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Elisabet Ney

(1833—1907)


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(1833–1907).

Sculptor. Known primarily for portraits, she combined realism with the neoclassicism of her early training. Internationally successful in Europe before settling in Texas, she portrayed leading citizens of that state and stimulated support for the arts. Ney's unsettled life saw success but also hardship, disappointment, and impediments to sustained artistic growth. Born Franzisca (or Francizca) Bernardina Wilhelmina Elisabeth Ney in the Westphalian town of Münster, she studied for two years at the Munich Academy. In 1854 she was the first woman to receive a diploma in sculpture from that institution. She then worked in Berlin under the leading German neoclassicist Christian Daniel Rauch and at the Berlin academy. Soon the most accomplished woman sculptor in Germany, she worked throughout Europe during the 1860s, fulfilling numerous commissions for likenesses of distinguished Europeans. These included Jacob Grimm (Elisabet Ney Museum, Austin, Texas, 1858), Arthur Schopenhauer (Elisabet Ney Museum, 1859), Giuseppe Garibaldi (Fort Worth Art Museum, 1866; modeled 1865), Otto von Bismarck (Elisabet Ney Museum, 1867), and the eccentric Bavarian monarch Ludwig II (Elisabet Ney Museum, 1868). In 1863 she had wed Edmund Montgomery, a Scottish physician, scientist, and philosopher, but she continued to work under her own name and did not publicly acknowledge the marriage. Early in 1871 the couple sailed for the United States. Failing to find in Thomasville, Georgia, the arcadian life they had envisioned, in 1873 Ney and her husband bought Liendo Plantation, a large cotton-and-cattle ranch near Hempstead, Texas. Consumed by other responsibilities, Ney put her artistic career on hold for nearly twenty years. After attracting the governor's interest with a portrait bust, in 1892 she built a studio in Austin, about a hundred miles to the west. Her workplace served also as a gathering place for discussion of intellectual and aesthetic questions. Trips to Germany in 1895, 1902, and 1903 allowed her to bring to Austin many of the works she had executed twenty-five or more years earlier. Her most visible new commissions included standing figures of Sam Houston (1903, modeled 1892) and Stephen Austin (1903, modeled 1893) for the Texas state capitol. Among few imagined subjects, her last important work, a life-size Lady Macbeth (Smithsonian American Art Museum, 1903) notable for its psychological insight, ranks among her finest accomplishments. She died in Austin. Her studio there remains as the Elisabet Ney Museum.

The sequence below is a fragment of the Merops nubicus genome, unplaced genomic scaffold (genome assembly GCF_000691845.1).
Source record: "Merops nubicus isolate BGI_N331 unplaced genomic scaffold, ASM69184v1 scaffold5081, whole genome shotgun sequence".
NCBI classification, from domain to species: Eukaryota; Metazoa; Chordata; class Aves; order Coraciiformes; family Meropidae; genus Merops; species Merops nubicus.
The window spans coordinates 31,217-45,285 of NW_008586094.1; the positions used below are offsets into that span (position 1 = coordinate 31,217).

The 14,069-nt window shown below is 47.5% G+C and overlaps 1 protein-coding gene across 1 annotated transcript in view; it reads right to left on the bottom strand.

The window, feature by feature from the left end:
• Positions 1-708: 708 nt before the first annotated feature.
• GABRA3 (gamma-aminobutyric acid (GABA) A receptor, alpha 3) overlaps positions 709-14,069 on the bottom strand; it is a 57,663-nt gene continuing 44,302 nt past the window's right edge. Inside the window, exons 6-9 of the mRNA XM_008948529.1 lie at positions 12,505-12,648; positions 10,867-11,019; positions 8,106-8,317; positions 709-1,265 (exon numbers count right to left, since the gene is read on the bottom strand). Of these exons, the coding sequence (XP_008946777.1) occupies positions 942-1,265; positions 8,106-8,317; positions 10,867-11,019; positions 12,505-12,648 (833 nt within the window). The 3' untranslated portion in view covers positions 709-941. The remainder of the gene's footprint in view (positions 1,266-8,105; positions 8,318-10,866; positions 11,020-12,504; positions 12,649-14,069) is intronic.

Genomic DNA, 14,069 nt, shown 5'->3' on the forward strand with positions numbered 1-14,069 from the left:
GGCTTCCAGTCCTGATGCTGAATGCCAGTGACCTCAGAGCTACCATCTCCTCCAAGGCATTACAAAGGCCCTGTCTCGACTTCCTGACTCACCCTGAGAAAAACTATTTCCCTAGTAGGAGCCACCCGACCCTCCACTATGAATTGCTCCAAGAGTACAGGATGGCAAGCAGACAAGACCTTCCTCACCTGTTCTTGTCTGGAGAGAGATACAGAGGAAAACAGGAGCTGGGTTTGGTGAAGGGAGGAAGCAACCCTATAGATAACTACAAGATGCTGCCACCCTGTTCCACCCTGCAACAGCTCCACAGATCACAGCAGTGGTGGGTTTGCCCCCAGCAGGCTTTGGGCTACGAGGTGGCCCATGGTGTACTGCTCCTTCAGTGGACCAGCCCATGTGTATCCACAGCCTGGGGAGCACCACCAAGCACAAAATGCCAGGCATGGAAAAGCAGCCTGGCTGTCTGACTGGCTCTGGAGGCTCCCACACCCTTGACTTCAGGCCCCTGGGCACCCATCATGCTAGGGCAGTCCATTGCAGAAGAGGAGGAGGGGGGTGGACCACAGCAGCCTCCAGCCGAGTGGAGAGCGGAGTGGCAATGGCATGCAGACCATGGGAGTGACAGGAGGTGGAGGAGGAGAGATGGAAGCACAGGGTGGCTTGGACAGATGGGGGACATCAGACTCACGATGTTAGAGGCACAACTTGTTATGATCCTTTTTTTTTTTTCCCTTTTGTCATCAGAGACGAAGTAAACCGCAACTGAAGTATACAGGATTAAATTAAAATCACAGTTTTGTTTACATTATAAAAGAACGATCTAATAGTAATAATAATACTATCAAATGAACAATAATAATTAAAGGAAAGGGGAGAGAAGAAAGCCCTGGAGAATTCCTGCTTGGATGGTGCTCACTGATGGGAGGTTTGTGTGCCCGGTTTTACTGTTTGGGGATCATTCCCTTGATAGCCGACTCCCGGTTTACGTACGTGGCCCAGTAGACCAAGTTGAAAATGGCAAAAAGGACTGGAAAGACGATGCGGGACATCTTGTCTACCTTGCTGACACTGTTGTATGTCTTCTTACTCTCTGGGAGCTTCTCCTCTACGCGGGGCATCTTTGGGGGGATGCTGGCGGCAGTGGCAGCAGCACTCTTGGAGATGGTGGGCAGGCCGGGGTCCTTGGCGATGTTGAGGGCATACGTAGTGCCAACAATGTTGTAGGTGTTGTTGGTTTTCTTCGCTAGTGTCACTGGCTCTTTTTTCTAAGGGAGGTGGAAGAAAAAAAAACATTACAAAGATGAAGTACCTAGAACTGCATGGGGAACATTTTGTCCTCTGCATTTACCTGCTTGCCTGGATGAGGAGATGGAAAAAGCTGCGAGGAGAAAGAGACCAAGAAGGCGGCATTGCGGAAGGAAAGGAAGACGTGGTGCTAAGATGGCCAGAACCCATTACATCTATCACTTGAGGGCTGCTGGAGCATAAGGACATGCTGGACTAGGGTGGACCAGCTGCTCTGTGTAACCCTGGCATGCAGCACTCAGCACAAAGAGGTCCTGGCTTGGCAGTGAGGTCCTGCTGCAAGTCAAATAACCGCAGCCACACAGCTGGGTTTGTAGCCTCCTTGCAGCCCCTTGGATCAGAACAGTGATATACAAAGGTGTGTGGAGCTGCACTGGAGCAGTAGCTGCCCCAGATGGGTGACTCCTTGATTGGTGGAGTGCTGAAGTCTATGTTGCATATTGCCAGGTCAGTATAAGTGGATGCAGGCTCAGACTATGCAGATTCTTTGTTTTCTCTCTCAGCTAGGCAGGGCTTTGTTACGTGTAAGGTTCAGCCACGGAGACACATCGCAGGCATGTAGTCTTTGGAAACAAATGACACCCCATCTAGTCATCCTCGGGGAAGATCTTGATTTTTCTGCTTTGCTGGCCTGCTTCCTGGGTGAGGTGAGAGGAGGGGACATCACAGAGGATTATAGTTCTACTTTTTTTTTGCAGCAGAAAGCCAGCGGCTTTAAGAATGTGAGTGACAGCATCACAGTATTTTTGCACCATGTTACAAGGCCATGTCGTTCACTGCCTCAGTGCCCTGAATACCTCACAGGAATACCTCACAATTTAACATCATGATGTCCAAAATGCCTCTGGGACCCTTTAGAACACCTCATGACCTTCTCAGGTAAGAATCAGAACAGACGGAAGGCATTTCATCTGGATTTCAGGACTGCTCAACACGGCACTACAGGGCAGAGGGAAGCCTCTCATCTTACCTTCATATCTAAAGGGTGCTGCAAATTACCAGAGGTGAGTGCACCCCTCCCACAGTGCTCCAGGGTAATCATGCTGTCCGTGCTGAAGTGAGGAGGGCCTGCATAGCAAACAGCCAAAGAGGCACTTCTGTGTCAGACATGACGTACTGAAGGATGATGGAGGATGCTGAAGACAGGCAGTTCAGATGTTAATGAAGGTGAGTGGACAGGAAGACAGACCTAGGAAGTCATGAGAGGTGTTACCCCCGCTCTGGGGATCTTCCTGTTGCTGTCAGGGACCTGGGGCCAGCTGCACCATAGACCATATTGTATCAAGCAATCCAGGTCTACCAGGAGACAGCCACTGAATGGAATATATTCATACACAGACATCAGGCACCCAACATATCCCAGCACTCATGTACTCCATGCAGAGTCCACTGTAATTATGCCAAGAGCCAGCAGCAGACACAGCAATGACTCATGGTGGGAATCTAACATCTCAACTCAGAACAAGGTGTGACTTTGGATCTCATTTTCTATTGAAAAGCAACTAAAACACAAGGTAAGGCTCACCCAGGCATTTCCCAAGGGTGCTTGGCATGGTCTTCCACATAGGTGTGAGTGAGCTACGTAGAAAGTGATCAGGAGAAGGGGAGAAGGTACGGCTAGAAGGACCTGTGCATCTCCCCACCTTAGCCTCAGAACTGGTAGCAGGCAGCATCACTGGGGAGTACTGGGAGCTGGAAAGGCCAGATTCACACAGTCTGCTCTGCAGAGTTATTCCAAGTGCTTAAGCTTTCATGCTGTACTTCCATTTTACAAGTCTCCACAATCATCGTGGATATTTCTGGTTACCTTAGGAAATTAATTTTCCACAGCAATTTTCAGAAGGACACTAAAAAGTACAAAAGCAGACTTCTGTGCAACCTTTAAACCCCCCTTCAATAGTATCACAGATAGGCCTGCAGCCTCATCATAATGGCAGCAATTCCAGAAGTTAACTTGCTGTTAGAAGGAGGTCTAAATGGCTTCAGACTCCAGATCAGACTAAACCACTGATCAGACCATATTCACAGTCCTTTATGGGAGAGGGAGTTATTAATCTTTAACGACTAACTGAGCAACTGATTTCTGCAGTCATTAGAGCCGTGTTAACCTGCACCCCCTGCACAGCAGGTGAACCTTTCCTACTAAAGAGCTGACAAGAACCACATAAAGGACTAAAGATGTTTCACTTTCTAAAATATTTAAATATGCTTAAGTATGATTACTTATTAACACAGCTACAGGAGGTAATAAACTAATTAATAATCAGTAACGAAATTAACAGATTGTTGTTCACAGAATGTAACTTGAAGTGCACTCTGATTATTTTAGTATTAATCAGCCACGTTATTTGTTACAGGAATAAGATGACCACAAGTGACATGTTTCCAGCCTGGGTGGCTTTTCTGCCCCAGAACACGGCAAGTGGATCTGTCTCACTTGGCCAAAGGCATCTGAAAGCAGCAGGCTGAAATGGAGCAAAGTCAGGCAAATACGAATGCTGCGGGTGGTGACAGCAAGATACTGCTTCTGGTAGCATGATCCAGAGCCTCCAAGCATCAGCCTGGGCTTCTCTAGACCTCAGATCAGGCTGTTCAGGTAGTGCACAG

Subjects: Art.


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